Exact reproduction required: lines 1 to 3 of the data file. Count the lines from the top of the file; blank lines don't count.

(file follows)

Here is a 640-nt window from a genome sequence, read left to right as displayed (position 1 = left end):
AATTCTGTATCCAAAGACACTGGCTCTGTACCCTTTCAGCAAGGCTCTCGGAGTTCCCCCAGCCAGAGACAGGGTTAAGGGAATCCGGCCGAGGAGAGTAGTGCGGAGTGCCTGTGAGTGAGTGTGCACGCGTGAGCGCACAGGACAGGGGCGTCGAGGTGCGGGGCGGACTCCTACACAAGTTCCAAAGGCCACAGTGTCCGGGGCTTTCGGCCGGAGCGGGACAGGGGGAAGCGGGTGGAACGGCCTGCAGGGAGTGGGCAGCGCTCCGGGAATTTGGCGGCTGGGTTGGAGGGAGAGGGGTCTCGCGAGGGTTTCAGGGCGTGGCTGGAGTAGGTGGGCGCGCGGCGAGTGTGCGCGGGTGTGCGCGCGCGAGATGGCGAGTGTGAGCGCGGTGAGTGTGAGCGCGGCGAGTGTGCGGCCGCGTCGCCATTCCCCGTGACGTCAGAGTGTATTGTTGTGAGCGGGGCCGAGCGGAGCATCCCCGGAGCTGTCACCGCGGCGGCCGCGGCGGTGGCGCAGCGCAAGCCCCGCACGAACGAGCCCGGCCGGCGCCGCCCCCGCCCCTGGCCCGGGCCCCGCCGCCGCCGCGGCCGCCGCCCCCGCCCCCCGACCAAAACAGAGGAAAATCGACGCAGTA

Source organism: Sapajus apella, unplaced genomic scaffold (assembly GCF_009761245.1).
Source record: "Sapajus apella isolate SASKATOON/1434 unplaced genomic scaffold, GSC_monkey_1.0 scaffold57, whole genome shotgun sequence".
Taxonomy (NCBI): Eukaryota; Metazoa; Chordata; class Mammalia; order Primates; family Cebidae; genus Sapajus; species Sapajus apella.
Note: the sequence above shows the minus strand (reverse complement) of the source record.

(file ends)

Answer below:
Here is a 640-nt window from a genome sequence, read left to right as displayed (position 1 = left end):
AATTCTGTATCCAAAGACACTGGCTCTGTACCCTTTCAGCAAGGCTCTCGGAGTTCCCCCAGCCAGAGACAGGGTTAAGGGAATCCGGCCGAGGAGAGTAGTGCGGAGTGCCTGTGAGTGAGTGTGCACGCGTGAGCGCACAGGACAGGGGCGTCGAGGTGCGGGGCGGACTCCTACACAAGTTCCAAAGGCCACAGTGTCCGGGGCTTTCGGCCGGAGCGGGACAGGGGGAAGCGGGTGGAACGGCCTGCAGGGAGTGGGCAGCGCTCCGGGAATTTGGCGGCTGGGTTGGAGGGAGAGGGGTCTCGCGAGGGTTTCAGGGCGTGGCTGGAGTAGGTGGGCGCGCGGCGAGTGTGCGCGGGTGTGCGCGCGCGAGATGGCGAGTGTGAGCGCGGTGAGTGTGAGCGCGGCGAGTGTGCGGCCGCGTCGCCATTCCCCGTGACGTCAGAGTGTATTGTTGTGAGCGGGGCCGAGCGGAGCATCCCCGGAGCTGTCACCGCGGCGGCCGCGGCGGTGGCGCAGCGCAAGCCCCGCACGAACGAGCCCGGCCGGCGCCGCCCCCGCCCCTGGCCCGGGCCCCGCCGCCGCCGCGGCCGCCGCCCCCGCCCCCCGACCAAAACAGAGGAAAATCGACGCAGTA

Source organism: Sapajus apella, unplaced genomic scaffold (assembly GCF_009761245.1).